31 Evaluating Observations of Cloud Base against Nowcasts and Model Forecasts on Whiteface Mountain (1,480 m)

Tuesday, 26 June 2018
New Mexico/Santa Fe Room/Portal (La Fonda on the Plaza)
Matthew Brewer, University at Albany, Albany, NY; and J. Minder and S. M. Lance

Predicting cloud base throughout the Chemical Processing of Organics within Clouds (CPOC) field campaign at Whiteface Mountain (WFM) in the northern Adirondacks Mountains of New York from 11-25 August 2017 was an important task for the field campaign. The primary goal of CPOC was to investigate aqueous chemical processing within clouds, which is a key process in the formation of secondary organic aerosol mass. To investigate these processes, air composition measurements were taken below cloud on WFM, while within the cloud measurements were taken at the WFM summit. Below cloud measurements were taken at 1250m and within cloud measurements were collected at the WFM summit at 1489m, the threshold between the two locations made predicting the height and evolution of the cloud base challenging.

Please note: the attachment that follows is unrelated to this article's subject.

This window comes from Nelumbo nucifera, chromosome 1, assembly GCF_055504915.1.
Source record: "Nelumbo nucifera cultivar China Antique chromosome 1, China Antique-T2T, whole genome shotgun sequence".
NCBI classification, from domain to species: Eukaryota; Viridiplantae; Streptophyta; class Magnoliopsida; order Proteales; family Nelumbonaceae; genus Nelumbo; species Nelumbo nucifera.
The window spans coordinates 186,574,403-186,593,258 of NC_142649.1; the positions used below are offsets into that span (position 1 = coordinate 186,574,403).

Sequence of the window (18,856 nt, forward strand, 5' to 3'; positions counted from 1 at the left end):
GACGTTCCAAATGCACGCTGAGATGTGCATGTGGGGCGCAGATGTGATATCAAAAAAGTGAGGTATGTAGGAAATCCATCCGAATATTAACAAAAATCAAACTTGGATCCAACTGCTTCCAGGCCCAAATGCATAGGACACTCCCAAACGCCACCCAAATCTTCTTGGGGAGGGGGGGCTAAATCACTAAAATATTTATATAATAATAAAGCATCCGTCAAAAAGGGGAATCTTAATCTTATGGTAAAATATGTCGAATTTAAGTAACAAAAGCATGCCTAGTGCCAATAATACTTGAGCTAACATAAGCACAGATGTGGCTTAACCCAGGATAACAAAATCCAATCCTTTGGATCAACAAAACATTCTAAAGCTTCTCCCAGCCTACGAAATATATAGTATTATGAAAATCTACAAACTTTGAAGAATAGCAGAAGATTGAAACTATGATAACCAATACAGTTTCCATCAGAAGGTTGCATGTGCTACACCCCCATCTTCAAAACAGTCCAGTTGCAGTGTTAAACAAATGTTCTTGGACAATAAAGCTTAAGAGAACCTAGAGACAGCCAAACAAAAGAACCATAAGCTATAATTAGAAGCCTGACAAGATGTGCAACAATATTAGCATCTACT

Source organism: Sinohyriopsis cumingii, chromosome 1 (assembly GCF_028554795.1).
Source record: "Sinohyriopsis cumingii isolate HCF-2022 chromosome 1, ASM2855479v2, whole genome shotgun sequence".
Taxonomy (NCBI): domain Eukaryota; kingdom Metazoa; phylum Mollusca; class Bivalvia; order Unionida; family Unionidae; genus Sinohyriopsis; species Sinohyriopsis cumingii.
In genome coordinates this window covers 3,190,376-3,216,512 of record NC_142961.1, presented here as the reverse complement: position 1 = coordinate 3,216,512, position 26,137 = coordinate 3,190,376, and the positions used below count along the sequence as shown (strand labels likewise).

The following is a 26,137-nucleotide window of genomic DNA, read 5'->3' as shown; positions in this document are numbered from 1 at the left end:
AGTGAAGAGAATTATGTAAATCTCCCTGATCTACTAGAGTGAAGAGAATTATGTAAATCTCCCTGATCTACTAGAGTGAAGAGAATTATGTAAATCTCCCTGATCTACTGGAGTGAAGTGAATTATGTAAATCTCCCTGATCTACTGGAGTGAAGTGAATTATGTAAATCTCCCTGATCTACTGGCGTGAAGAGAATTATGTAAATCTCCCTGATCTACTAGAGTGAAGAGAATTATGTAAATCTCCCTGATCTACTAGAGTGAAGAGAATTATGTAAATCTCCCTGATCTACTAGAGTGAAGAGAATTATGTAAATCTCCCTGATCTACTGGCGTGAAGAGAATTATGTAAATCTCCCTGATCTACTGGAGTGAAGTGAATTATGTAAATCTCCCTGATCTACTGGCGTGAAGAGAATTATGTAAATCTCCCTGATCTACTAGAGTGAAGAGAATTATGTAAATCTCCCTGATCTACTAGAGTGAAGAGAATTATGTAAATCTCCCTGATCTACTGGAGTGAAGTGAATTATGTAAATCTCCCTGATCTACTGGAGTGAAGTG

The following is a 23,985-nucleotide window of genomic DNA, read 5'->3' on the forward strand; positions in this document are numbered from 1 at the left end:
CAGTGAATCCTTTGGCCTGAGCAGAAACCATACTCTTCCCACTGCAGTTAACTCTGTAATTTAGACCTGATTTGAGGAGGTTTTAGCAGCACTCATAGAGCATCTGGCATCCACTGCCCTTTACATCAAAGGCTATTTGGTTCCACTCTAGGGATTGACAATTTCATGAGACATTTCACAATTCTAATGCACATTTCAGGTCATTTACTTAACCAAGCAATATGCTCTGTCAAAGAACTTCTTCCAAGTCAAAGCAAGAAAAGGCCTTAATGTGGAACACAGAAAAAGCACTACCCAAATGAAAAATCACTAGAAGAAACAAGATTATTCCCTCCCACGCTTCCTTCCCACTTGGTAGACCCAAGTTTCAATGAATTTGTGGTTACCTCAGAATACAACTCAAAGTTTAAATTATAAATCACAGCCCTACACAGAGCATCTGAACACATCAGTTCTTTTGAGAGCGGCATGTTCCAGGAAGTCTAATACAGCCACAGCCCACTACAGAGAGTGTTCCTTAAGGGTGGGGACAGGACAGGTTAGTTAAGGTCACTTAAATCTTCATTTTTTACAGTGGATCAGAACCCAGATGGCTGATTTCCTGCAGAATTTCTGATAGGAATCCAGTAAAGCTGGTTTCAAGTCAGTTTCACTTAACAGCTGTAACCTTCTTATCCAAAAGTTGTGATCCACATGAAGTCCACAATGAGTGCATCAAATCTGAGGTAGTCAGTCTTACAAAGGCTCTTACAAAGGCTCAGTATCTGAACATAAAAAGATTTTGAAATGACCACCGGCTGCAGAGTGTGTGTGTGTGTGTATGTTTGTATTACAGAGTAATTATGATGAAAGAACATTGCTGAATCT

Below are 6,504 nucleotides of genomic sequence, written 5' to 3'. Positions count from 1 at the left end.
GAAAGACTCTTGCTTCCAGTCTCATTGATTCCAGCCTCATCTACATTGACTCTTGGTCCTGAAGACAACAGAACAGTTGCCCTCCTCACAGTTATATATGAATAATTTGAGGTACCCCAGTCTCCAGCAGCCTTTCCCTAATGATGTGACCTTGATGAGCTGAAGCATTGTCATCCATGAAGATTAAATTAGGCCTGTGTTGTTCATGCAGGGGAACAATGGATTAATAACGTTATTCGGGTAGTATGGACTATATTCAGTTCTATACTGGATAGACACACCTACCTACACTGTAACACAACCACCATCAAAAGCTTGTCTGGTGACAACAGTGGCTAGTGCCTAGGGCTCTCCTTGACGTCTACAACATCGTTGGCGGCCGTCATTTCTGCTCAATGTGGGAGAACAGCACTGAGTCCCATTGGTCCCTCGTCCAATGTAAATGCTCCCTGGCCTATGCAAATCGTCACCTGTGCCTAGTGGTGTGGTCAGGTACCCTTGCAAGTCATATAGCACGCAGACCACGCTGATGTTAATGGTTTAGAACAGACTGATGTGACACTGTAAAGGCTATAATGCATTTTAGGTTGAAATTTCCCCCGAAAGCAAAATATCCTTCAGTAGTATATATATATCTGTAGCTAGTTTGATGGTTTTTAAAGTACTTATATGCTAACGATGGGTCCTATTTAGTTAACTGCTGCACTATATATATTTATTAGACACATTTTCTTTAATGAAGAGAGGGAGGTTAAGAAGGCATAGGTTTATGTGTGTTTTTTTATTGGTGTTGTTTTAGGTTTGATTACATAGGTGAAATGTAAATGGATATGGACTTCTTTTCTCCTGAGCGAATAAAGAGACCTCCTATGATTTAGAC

In this study, we investigated the potential skill at forecasting and nowcasting cloud base over Whiteface by comparing observed cloud base against nowcasts from surface station and forecasts from a mesoscale numerical weather model. Observational estimates of cloud base height were made from a web cam located in Lake Placid, New York, which gives a good view of the mountain and its known features. Nowcasts of cloud base were made by computing the lifted condensation level using the data from the Whiteface Mountain Base New York State Mesonet station located on the northeast side of WFM. Forecasts of cloud base were taken from the NCAR Ensemble, based on the WRF model with 3km grid spacing, run every day at 0z with a 48h forecast. The length of the forecast and the run time of the model allowed for forecasting the cloud base one day out and the morning of a potential intensive operations day. Forecasts and nowcasts are evaluated using season-long correlations against observations on days with weak synoptic forcing. Additionally, individual days and groupings of days based on synoptic scale conditions are considered to help identify sources of error. Results from this study will guide efforts to predict cloud characteristics at WFM for future field projects.

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